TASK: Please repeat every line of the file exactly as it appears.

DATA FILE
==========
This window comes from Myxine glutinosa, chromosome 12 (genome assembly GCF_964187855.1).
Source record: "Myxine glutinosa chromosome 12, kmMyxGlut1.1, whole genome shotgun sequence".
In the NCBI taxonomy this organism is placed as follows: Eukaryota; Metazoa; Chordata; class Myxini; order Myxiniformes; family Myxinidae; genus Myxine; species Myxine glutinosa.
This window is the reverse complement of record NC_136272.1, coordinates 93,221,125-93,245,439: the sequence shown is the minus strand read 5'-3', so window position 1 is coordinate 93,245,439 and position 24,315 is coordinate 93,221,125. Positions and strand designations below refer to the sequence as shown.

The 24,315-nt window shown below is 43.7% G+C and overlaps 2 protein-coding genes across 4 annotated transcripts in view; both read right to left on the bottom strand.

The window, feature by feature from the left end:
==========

This window comes from Myxine glutinosa, chromosome 12 (genome assembly GCF_964187855.1).
Source record: "Myxine glutinosa chromosome 12, kmMyxGlut1.1, whole genome shotgun sequence".
In the NCBI taxonomy this organism is placed as follows: Eukaryota; Metazoa; Chordata; class Myxini; order Myxiniformes; family Myxinidae; genus Myxine; species Myxine glutinosa.
This window is the reverse complement of record NC_136272.1, coordinates 93,221,125-93,245,439: the sequence shown is the minus strand read 5'-3', so window position 1 is coordinate 93,245,439 and position 24,315 is coordinate 93,221,125. Positions and strand designations below refer to the sequence as shown.

The 24,315-nt window shown below is 43.7% G+C and overlaps 2 protein-coding genes across 4 annotated transcripts in view; both read right to left on the bottom strand.

The window, feature by feature from the left end: